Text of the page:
Friday, January 28, 2005

A Mulawin Wedding.

Episode for Jan 26, 2005, Wednesday.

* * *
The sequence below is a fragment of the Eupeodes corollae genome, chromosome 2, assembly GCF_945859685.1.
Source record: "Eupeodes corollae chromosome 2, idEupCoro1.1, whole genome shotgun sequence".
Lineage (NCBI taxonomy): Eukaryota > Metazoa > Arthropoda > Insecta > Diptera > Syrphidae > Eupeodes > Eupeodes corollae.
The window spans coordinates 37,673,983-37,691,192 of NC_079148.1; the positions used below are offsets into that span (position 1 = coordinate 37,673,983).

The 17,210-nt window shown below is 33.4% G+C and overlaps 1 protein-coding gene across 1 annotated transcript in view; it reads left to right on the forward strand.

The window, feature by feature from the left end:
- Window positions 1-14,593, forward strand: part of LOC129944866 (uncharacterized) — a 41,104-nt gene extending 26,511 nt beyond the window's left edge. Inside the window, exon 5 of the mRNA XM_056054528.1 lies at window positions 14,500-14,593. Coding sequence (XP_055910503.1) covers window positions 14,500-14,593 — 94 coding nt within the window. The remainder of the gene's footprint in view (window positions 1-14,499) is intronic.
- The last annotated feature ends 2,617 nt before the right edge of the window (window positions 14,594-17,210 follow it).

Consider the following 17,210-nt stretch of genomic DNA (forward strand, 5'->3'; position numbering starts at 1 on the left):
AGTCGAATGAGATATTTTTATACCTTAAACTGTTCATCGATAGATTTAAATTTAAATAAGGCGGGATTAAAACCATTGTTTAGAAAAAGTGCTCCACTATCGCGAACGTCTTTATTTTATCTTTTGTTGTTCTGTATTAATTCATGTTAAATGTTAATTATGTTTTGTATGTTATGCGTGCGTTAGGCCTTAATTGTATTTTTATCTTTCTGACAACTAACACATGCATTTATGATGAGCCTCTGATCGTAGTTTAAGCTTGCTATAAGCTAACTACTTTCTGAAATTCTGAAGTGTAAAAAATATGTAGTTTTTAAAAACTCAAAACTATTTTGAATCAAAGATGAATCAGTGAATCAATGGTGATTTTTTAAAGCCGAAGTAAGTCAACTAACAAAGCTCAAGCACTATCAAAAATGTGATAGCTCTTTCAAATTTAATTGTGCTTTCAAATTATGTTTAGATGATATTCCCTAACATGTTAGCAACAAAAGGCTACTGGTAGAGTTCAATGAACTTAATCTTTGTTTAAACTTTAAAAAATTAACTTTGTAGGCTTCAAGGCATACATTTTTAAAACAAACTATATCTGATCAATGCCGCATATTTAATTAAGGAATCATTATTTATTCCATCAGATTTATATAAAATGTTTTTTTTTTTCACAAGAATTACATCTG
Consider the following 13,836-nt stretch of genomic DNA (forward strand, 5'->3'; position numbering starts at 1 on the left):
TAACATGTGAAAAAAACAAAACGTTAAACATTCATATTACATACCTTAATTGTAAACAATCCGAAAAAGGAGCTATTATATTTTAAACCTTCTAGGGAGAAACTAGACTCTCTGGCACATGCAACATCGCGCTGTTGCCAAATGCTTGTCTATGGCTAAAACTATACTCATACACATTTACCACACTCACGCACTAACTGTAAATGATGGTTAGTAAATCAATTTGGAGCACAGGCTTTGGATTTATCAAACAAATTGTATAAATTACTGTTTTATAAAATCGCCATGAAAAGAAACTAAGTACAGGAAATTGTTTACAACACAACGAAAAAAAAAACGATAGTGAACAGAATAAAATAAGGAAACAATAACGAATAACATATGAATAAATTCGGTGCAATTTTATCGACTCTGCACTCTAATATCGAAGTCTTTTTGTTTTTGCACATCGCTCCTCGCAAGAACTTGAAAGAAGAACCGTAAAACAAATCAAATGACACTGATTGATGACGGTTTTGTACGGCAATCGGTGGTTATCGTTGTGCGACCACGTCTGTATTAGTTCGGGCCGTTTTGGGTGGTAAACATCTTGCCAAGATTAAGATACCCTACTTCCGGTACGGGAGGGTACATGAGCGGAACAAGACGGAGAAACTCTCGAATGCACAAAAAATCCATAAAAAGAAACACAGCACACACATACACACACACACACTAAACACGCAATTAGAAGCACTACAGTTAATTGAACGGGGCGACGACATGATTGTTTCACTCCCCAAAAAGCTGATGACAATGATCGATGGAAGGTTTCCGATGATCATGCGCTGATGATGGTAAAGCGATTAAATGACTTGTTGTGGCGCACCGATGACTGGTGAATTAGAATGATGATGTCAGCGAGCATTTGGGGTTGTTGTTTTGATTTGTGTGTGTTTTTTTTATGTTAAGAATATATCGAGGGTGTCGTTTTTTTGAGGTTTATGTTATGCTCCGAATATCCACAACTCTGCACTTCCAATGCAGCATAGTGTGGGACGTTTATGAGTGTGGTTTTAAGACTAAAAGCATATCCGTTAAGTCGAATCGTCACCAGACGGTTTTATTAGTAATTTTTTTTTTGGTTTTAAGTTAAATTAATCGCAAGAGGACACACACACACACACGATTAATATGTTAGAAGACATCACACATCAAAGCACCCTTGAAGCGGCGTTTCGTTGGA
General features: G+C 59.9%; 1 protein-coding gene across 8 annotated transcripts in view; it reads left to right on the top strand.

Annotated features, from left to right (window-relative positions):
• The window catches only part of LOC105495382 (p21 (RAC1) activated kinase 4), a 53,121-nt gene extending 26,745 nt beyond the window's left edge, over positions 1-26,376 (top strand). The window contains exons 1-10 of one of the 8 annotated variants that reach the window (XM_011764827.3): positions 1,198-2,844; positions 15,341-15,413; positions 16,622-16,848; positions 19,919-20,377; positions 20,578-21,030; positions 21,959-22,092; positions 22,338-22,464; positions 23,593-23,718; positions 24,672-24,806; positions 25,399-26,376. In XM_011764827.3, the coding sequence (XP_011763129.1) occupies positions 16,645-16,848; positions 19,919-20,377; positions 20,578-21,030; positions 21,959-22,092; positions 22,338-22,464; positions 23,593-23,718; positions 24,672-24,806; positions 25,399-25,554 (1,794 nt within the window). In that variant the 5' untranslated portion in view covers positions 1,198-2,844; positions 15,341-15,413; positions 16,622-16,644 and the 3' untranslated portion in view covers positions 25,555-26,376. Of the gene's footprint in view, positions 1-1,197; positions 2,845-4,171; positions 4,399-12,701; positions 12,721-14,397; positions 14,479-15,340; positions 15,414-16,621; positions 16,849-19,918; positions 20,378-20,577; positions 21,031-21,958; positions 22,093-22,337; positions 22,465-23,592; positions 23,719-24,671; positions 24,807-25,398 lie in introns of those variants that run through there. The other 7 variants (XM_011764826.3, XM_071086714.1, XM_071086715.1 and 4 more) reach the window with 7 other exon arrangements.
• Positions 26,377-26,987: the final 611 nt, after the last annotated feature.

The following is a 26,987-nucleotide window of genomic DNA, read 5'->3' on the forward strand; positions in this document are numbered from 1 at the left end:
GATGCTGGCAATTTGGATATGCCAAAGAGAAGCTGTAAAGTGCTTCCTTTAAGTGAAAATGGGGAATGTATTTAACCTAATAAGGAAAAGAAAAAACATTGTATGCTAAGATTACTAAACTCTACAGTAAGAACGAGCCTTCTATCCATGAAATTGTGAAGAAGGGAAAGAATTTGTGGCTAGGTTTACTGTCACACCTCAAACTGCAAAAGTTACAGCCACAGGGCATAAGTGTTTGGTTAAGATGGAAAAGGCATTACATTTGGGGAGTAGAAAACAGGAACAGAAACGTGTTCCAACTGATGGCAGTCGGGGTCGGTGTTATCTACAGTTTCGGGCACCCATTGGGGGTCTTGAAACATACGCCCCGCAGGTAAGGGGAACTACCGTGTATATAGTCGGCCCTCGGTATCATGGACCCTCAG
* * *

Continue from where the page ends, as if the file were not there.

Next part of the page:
“Mother,” asked Alwina as Lourdes was combing her hair, “why does it rain sometimes even when it’s not the rainy season?” Lourdes smiled. “Well, they say that when it happens, two birds are being wedded.” Ha! What superstition! And they both laughed. That night, Alwina quietly turned towards home, home to a father who did not understand her, and to a mother whom she detested. Was this life after the quest of the Mulawin tree? Avila was free, but what was there for her now? The Sugo had won the deliverance of many including Veronica, but for what? She had done nothing but bring sorrow to this house. So far, Alwina had yet to receive a personal award that she was aware of. Poor Aguiluz was now ostracized, Gabriel was nowhere to be found, and Alwina herself had a mother she did not need being forced on her. And the only mother she acknowledged had left her. The Sugo found the three children sitting on a bench outside the house. Alwina went over them and sat with Lawiswis on her lap, while the boys huddled close to her. “Mother is gone,” she told them in a defeated tone. “She left us because of Veronica.” Meanwhile, Veronica pondered the situation with increasing hopelessness. Had Lourdes really done them a favor by leaving? It only gave Alwina one more reason to despise her. “I don’t think Alwina will ever forgive me,” she said to Bagwis. “Don’t leave me. It’s just her and me now in the house and she won’t be happy about it. Why don’t you take me with you? I’d go anywhere with you.” “You’re not a bird-woman anymore. You’d get sick if you were exposed.” Bagwis, like other bird-men, were used to residing outdoors with only their wings for protection against the weather. “See, that’s the problem,” said Veronica “We have found one another again, but we can’t be together.” Bagwis smiled at her despite all his own worries. “Who says we can’t be together?” he asked, his eyes glittering. “I have something to ask of you.” By now, the news of Tata’s death had spread throughout the land. Aguiluz pondered the killing of the young lowlander. “No Mulawin would do such a thing,” he argued to himself. He felt in his bones that he had to find Gabriel and discover his secret. This senseless murder, the conversation between Dakila and Habagat, as well as his own visions of the future… all these whispered to him that something was afoot. And Gabriel surely was involved. Where on earth was he hiding? What and why was he hiding? A few meters away, Terong was hiding behind a tree. “Aguiluz is here,” he told Gabriel. “Hide yourself.” Gabriel did not hear him, but his own senses warned him of this. “Somebody’s coming,” he said, his eyes ablaze. Aguiluz noticed a young fellow under a nearby tree. It was the cowardly Terong, and Gabriel’s loyal servant. Aguiluz went to him and asked, “Where’s Gabriel?” “Good question… where is he?” Now the Sugo grabbed him by the neck of his shirt. “Don’t answer me like that!” he said. “Go tell him we will face each other soon.” Gabriel’s fury raged in his breast at those words. In Encantadia, Mulagat decided that he had gathered enough power to venture out once again into the world of men. So he took leave of his mother. “I want to be with my father,” he explained. Then Linang gave him her blessing, and the prince was on his way. The spirit-portal took him to a deserted part of Avila where nobody saw him coming. Mulagat surveyed the environment and spied a man armed with bow and quiver – evidently a hunter – in the distance. It was Aramis, who just then, was contemplating his budding love for the bird-woman, Aviona. Old habits died hard in him; although he had promised her to honor life before, Aramis reverted to his old ways tonight. Bored, he aimed his bow in the air and unhesitatingly shot down a little bird. It fell on the grass like a rock, dead. He did not feel sorry; such small things were nothing but moving targets to him. With utter coldness, Aramis left the bird where it was and went on his way. Mulagat went over to the site and held the slain creature in his hands. Such a cruel man, he thought. Who could he be? Later, Mulagat met with his old friends including his father. To his surprise, the same cold-blooded hunter he had seen earlier was now having a merry talk with Aviona. The two youths were introduced, and then Aramis excused himself. Mulagat asked Aviona in a cautious tone, “Where did you meet that man?” “He was another victim of Haraya’s song.” “I cannot be mistaken. He is the man I saw earlier who mercilessly shot a bird.” Aviona became angry, and said, “Aramis won’t do such a thing! Don’t judge him. You don’t know him!” “That is the point. We do not know him.” Habagat showed up beside them and echoed his son’s concerns. “I have the same feeling about Aramis. I don’t trust him either.” “You too?” said Aviona. “Maybe it’s because you were once a traitor yourself, you expect everyone else to be like you!” She stomped out of that corner and rejoined Aramis. Father and son let the matter be for the time being. Habagat brought some fruits to his boy, when Mulagat voiced his sentiments. “You are here, and Mother is there in Encantadia,” he said. “If only you could be together so that our family would be reunited.” Early the next day, Bagwis called the people to assembly; he had an announcement to make. Veronica was beside him; in the distance, Alwina was there, too, listening. The warrior began by greeting the crowd and reminding them of their victory. “Now, I know that the present situation is not yet perfect,” he told them. “Especially since we all know that the fruit of the Mulawin tree is still missing. But there is nothing wrong with moving on with our lives. And I wish to do that beside the woman I love. So I wish to make known to all of you, that in two days our wedding will take place! And you are all invited to celebrate the occasion with us!” The crowd roared in applause, but the feathers on Alwina’s head could have fallen off. She withdrew from the scene heartbroken anew. Bagwis called out and ran after her, unmindful of the friends and neighbors who were looking on. He caught up with his daughter and made her face him. “Believe it or not, it hurts us too that Lourdes has left,” he said to her. “But life goes on. We’re doing this for you!” Bagwis waited for her to speak, but she did not. “Talk to me,” he begged. “Tell me how you feel. I’m your father. I want us to understand each other.” Talk to me, damn it! But she maintained her silence in spite of his pleadings. Her eyes looked as cold and remote as the icebergs of the poles. Her gaze spelled out unalloyed contempt, bitterness and hatred. Veronica was nearby; Alwina’s heart froze shut at the mere sight of her. “Alwina, you cannot deny that Veronica is your true mother!” Bagwis finally screamed at her. “Do you understand that?” Unshaken by his outburst, the Sugo told them, “I don’t see a mother’s face when I look at her. I see the face of the Queen of the Ravena. And you know what? No matter what you do, you can’t change my heart and mind about that!” Aguiluz was roaming the forest as usual when a stranger fell on him and put a thrust a hunter’s knife to his throat. The Mulawin did not recognize him. He looked like an ordinary lowlander who was a huntsman. Each demanded to know who the other was. The lowlander challenged Aguiluz to a duel, so the hero struck his flute upon the ground and produced his sword. In the course of their fighting, Aramis took a mighty leap over him that amazed Aguiluz. It would not have been possible for an ordinary man to manage such a feat. Then Aviona came running and cried out, “Aguiluz! Aramis! Stop it!” She introduced one to the other as a friend, so the two men sheathed their weapons. “I was only protecting Aviona,” said Aramis. “Forgive me.” After the matter was clarified, Aviona said to her childhood friend, “Have you heard that Bagwis and Veronica are getting married? Everyone’s invited!” “Except me,” he said sullenly. “Nonsense! You should come! Bagwis is like a father to you.” Aguiluz thought she was joking. “After what I did? And how they’ve treated me? I have lost face, Aviona. I can’t face you people anymore.” The people of Avila had welcomed the wedding announcement with cheers, but this had been more of a show for Bagwis than actual happiness. As they prepared for the feast, Rosing told the others, “I don’t blame Alwina for how she feels. If I were her, I’d feel the same way too.” Laab then said wisely, “We should accept the marriage. When we do, maybe it will be easier for Alwina to accept her mother.” So, despite some reservations, everyone agreed to make haste and prepare for the big day. Perhaps, more than anything, they were grateful to Bagwis for giving them a reason to celebrate. Laab certainly was! Two days later, at the foot of the Mulawin tree, the most sacred site for all the Mulawin, the wedding took place as scheduled. The aura of the tree itself extended to the whole area and surrounded the bride and groom with its divine, golden light. Dakila presided over the ceremony, reciting to the two their wedding vows. “… for better or for worse, in times of war, and in times of peace, in sickness and in health, in joy and in sorrow…” As Bagwis kissed his wife, the sky let fall the first drops of an off-season rain. Far away from there, in a solitary part of the woods, Lourdes took shelter under a tree. She was thinking of the Mulawin she loved, and what little comfort it gave her now that she had confessed the truth to him. She never heard the jubilant shouts of the Avilans congratulating the newlyweds. But heaven’s tears must have told her the news.